Preparing to ride a bike across the country is a feat that requires training and hard work. Galen College of Nursing Executive Vice President and Provost Dr. Steve Hyndman loves an athletic challenge. That’s why he decided to put his trained, hard-working feet in motion last year to pedal across 10 states from May to late July.
“When I was younger, I was running marathons, 10Ks, and 5K road races. As I started getting older and my legs couldn’t really do that anymore, I sat around for 10 years or so, and eventually, I didn’t feel well physically,” he said. “I thought, ‘I’ve got to do something.’ I’m not the kind of person who can just exercise for the benefit of exercising. I need a big goal.”
That big goal turned into training for eight months to ride his touring bike on the TransAmerica Trail. The route includes Virginia, Kentucky, Illinois, Missouri, Kansas, Colorado, Wyoming, Montana, Idaho, and Oregon at the Pacific Ocean. This long and winding trek is a total of 4,216 miles, and it took Hyndman 56 days to complete his journey.
“I’d ride 100 miles one day and 50 miles on another day. It just depended on how I felt,” he said. “I’m used to long-distance and endurance, but it had been a long time since I’ve done something like that.”
He traveled to Virginia and loaded his essentials on his 80-pound bike, including a tent, sleeping bag, cookstove, and bear spray for any wilderness encounters. Luckily, Hyndman didn’t have to use any of the bear spray, but he saw moose, elk, buffalo, and other animals along the way.
He also never used his stove.
“I ate packaged turkey, Beanie Weenies, Twinkies; you name it. I basically lived off gas station food,” he said. “That’s the good thing about riding 80, 100 miles a day; you can eat anything you want because you’ll burn it off.” When he began his road trip, he was 200 pounds. But, after he finished his cross-country bike ride, he weighed 163 pounds.
And then there was the weather. The cyclist said he faced various temperature changes and occasional bouts with thunder, lightning, and hailstorms.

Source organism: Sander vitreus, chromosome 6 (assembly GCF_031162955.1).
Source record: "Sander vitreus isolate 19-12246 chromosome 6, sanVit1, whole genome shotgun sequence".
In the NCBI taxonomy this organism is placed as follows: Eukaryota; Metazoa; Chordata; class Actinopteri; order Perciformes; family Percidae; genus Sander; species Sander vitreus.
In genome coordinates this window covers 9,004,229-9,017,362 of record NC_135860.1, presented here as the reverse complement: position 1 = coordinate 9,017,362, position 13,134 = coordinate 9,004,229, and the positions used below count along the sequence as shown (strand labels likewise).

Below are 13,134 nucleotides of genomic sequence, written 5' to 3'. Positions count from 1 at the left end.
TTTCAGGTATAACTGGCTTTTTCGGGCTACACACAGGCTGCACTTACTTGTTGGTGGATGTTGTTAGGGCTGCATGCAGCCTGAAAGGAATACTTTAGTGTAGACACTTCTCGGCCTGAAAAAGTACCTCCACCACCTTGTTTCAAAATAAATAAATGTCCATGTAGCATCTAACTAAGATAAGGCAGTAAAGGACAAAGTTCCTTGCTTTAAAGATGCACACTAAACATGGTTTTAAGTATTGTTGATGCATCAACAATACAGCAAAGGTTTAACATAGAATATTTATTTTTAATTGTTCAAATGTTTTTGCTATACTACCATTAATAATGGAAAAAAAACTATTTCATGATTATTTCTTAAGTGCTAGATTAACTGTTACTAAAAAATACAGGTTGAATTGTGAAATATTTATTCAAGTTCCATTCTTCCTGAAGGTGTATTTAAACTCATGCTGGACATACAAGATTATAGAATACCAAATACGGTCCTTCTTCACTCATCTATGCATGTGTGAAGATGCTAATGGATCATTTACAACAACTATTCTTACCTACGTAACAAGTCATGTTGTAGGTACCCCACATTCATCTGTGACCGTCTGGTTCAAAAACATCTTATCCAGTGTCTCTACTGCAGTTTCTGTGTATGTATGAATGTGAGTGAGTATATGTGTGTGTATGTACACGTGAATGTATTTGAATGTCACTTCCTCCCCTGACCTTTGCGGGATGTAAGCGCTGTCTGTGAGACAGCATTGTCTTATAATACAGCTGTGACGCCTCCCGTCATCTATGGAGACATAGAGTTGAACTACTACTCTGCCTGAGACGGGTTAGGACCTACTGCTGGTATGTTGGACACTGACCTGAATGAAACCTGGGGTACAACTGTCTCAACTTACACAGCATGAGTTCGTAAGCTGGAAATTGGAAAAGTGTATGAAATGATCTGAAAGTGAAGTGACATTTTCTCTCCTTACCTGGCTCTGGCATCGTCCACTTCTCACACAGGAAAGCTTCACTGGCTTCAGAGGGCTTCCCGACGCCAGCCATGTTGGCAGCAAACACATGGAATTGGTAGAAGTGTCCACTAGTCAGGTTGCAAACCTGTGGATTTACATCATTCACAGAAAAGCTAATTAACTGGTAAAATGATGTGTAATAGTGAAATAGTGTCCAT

“I remember one day being out in the middle of nowhere, and it was 20 miles back the way I came or 40 miles forward before there was anything, and the storms were horrendous,” Hyndman recalled. “I felt as if the bolts of lightning were coming toward me, and I had nowhere to go.”
He then looked on the map and noticed a railroad track running by the road and a creek crossing the road. He figured if there was a small body of water crossing the way, there had to be a bridge, which was a mile away from him. “I got under the bridge just in time,” he said. “In July, while in Colorado, I spent the night in some of the high mountains, which were 10,000 feet or so. I would wake up the next morning, and my hands were freezing. I didn’t realize that even in mid-July, it was going to be cold in the high mountains.”
And, the retired U.S. Air Force officer loved every minute of it.
“If I had time, I would’ve turned around and ridden back,” Hyndman laughed. “When I retire again, those are the kinds of things I want to do, just maybe not 60 days at a time. Once I accomplished the trip, I decided, ‘OK, I proved I can do it.’” Hyndman kept track of his adventure on his blog, SteveAcrossAmerica.com.
The avid cyclist continues to ride between 30 and 40 miles to keep in shape. Hyndman said he plans to hit the road again on the Great Divide Mountain Bike Route next year. The 3,083-mile journey is an off-road bike route between Jasper Canada and Antelope Wells, New Mexico.
“It’s supposed to be the toughest mountain bike route in the world. Some of the mountains are so steep that you can’t ride up, so instead, you have to either push or carry your bike up the mountains,” he said. “That’ll be a challenge and it will get me motivated to train again.”